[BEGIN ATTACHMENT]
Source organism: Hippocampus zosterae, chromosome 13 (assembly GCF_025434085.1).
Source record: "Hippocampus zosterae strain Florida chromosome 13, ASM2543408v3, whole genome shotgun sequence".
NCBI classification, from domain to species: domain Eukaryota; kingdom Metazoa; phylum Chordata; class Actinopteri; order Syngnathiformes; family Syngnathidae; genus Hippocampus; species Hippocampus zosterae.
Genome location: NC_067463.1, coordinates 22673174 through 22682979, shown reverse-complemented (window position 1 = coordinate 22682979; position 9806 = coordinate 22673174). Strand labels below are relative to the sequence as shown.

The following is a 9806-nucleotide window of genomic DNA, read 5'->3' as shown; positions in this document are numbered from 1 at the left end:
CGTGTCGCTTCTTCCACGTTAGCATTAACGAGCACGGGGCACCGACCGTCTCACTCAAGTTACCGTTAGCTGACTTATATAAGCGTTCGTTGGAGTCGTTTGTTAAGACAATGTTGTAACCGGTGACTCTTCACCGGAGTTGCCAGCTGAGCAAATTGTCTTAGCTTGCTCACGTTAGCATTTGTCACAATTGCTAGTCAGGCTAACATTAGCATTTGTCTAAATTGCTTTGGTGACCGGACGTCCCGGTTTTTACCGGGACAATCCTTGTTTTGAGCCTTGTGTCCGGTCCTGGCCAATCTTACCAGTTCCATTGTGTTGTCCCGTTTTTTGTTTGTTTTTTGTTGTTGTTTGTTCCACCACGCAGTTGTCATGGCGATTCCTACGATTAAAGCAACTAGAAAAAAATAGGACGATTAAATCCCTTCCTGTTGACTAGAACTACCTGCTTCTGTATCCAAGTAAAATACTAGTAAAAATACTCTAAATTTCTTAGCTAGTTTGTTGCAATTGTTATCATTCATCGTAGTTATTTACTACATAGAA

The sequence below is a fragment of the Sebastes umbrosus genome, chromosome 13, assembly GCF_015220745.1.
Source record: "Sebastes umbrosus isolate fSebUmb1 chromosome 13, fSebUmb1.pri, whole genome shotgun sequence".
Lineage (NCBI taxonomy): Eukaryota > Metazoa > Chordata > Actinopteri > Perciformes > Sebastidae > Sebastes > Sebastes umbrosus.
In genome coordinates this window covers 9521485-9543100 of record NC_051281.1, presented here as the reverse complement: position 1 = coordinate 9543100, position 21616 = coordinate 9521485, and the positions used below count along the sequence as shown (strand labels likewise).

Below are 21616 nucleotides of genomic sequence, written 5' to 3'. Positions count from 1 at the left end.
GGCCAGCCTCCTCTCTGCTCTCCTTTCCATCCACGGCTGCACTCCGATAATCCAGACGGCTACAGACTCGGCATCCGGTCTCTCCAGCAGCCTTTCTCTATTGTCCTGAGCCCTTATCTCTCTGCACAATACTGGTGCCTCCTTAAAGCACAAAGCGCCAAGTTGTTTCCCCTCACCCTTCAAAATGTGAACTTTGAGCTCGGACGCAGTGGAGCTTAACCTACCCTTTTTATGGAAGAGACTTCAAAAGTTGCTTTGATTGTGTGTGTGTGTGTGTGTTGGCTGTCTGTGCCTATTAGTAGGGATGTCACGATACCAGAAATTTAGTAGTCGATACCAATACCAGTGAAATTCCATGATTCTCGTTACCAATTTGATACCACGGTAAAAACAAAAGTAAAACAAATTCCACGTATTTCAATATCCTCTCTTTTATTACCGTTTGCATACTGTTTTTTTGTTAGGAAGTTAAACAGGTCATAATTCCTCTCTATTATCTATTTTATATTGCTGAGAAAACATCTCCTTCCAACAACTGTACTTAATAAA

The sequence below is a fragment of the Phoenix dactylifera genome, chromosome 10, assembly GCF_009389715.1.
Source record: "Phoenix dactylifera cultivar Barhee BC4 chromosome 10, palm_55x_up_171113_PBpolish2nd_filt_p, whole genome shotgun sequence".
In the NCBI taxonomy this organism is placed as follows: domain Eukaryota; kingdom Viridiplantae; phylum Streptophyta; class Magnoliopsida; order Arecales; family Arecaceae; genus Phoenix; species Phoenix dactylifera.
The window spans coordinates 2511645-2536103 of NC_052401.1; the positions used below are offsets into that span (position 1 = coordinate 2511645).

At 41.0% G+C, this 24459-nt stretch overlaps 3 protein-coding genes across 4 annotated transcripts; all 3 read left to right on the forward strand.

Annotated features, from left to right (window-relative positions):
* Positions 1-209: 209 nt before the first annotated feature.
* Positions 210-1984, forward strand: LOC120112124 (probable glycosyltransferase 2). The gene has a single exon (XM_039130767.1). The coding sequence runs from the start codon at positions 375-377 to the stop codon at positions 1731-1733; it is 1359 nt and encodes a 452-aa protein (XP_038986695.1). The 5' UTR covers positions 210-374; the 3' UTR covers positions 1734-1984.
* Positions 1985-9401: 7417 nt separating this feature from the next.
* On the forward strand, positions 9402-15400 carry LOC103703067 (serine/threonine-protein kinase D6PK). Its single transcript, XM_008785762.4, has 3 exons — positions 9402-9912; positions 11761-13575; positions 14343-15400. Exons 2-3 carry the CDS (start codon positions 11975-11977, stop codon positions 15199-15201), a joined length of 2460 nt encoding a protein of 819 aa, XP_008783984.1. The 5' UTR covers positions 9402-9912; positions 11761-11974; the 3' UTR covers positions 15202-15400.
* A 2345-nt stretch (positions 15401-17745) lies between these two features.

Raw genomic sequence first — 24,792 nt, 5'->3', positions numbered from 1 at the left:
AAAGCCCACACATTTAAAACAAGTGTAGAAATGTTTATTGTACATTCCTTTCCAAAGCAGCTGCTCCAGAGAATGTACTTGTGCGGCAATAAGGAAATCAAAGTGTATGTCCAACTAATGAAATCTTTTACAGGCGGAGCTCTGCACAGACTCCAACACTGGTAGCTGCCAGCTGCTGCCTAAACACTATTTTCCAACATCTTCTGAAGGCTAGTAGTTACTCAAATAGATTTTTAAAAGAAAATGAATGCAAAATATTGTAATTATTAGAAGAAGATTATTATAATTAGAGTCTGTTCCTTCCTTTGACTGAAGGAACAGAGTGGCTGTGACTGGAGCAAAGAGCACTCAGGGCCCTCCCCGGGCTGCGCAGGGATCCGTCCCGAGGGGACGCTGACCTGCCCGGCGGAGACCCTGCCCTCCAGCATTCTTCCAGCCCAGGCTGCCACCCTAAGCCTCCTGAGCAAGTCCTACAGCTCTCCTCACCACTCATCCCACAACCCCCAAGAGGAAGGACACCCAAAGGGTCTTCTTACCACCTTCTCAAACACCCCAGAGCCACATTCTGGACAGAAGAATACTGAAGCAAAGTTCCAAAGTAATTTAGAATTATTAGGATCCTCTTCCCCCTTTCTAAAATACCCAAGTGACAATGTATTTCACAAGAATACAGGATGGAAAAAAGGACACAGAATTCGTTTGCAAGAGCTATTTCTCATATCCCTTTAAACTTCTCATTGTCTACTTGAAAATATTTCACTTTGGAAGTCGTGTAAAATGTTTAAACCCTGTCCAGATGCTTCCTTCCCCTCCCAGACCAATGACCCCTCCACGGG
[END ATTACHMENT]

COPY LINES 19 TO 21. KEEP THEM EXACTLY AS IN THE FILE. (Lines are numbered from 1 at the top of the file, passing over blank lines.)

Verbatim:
* Positions 1-209: 209 nt before the first annotated feature.
* Positions 210-1984, forward strand: LOC120112124 (probable glycosyltransferase 2). The gene has a single exon (XM_039130767.1). The coding sequence runs from the start codon at positions 375-377 to the stop codon at positions 1731-1733; it is 1359 nt and encodes a 452-aa protein (XP_038986695.1). The 5' UTR covers positions 210-374; the 3' UTR covers positions 1734-1984.
* Positions 1985-9401: 7417 nt separating this feature from the next.